Thrones of Bones, and Other Problems with the Modern Toilet Seat

As I get older, certain changes become more noticeable. Take toilet lids, for example. Overnight, it seems that good, solid lids have been replaced by these flimsy plastic imposters. Sitting on them courts slapstick disaster. Where did all of the good, solid toilet lids go? I imagine some young, up-and-coming business school graduate at Kohler or American Standard looking at the cost of manufacturing the plastic lid versus the solid lid, and selling their boss on the idea that the company could save millions by switching from one to the other.

Note that I specified young. A middle-aged innovator would never have made this suggestion. They would know, as I know, how useful the traditional solid toilet lid is. Every days, after emerging from the shower, the toilet seat is the perfect place to sit while I pull on my socks, something I can no longer do as easily standing up. It is ideal for sitting while tying one’s shoes. From a solid, sturdy toilet lid, I can sit and keep an eye on the Littlest Miss as she plays in the bathtub. It is much easier on my knees than kneeling on the floor. The toilet lid has served as an excellent step-stool when changing a lightbulb or cleaning out the fan.

Our old house had nice, solid toilet lids in each of the bathrooms. The new house has these flimsy things that creak inauspiciously under my weight when I perch them. I find myself sitting only on the edges, slightly off-balanced when pulling on my socks or tying my shoes.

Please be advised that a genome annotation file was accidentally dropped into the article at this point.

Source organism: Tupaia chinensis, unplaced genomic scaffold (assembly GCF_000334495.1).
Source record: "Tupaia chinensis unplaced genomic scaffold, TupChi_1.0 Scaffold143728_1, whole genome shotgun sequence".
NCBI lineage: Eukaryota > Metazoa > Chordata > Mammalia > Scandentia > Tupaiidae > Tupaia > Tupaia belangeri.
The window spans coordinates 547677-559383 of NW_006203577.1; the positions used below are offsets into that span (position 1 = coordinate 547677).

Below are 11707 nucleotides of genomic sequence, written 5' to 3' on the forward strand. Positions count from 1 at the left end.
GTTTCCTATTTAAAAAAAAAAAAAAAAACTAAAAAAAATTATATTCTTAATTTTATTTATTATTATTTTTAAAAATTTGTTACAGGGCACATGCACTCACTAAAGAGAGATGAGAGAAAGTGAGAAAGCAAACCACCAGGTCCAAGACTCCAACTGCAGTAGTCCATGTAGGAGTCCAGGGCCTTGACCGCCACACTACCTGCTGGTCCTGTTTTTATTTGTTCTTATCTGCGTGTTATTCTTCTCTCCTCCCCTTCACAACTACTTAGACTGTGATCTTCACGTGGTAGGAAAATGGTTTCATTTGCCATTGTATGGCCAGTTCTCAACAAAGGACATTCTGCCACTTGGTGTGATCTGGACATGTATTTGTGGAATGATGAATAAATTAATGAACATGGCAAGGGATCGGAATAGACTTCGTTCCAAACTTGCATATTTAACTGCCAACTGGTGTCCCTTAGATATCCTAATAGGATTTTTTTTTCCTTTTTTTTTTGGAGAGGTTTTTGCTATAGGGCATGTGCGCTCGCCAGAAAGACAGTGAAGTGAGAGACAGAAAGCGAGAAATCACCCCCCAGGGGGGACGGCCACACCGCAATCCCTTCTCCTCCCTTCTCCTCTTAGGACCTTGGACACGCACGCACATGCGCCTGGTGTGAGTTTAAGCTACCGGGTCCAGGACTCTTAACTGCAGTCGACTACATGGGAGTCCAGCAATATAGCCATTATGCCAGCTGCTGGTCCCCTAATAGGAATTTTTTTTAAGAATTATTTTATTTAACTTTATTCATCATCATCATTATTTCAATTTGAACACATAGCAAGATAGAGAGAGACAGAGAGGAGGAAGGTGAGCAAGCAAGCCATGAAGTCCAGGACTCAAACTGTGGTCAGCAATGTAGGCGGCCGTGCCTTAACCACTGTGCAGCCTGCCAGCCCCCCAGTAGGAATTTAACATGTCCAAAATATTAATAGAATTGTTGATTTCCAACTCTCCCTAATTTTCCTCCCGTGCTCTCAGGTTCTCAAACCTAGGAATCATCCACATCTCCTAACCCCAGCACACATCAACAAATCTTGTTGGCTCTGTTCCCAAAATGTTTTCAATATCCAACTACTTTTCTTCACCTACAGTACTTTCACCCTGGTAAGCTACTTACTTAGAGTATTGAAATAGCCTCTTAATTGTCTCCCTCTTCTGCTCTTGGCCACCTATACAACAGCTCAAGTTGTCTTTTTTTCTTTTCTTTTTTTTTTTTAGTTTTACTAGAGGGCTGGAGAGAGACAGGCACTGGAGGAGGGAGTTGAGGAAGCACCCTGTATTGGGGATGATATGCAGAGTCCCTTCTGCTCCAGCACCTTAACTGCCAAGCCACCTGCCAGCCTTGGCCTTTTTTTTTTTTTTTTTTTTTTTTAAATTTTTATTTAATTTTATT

I’ve noticed this trend in hotels across the country, a particular disappointment, because a toilet lid is a convenient place to sit and read while everyone else in the hotel room is sound asleep.

It seems that toilet manufacturers have replaced good solid toilet lids with what they call “slow close” lids. The “Slow Close” is a clever engineering gimmick to prevent reminding us of the satisfying THUD a solid toilet lid provides.

The names given to toilet lids are a mouthful. I was just looking at some to see if they give any sense of heft or solidity. Here are a few examples:

  • BEMIS Slow Close Round Closed Front Toilet Seat in White
  • American Standard Cadet Slow Close EverClean Round Slow Close Toilet Seat in White.
  • Brondell LumaWarm Heated Nightlight Elongated Closed Front Toilet Seat in White

Toilet seat names are longer than peers in England.

How about this one:

  • BEMIS Affinity Round Closed Front Toilet Seat in Bone.

Bone? Is there a demographic of people who desire throne made of bone? Or at least appear to be made of bone? Please let me never be a guest in their house. If my choice is between plastic and bone, I’ll take plastic. But what I’d really like is the nice, solid lid that used to cover all toilet bowls.

I try to embrace change, really I do, mostly. Kind-of. But I draw a line at plastic toilet seat lids, and so should you.

One comment

  1. I will be the first to admit, when I was younger, I thought toilet lids were silly. Who sits on a toilet seat lid, toilets are ther for a reason and they all need the seat up. Then I had kids. Toilet seats became the best seat in the house while the kids were young and wanted to play in the bath. Especially at that age where they can play unassisted, but not unmonitored. And then, like you, I am at an age and size that standing to put on socks is an amusing sight. And, unfortunately like you, we moved into a new home with the “new and improved” “lid”. Good luck on your toilet lid search Sir! I wish you many concern free sits once you find the right one.


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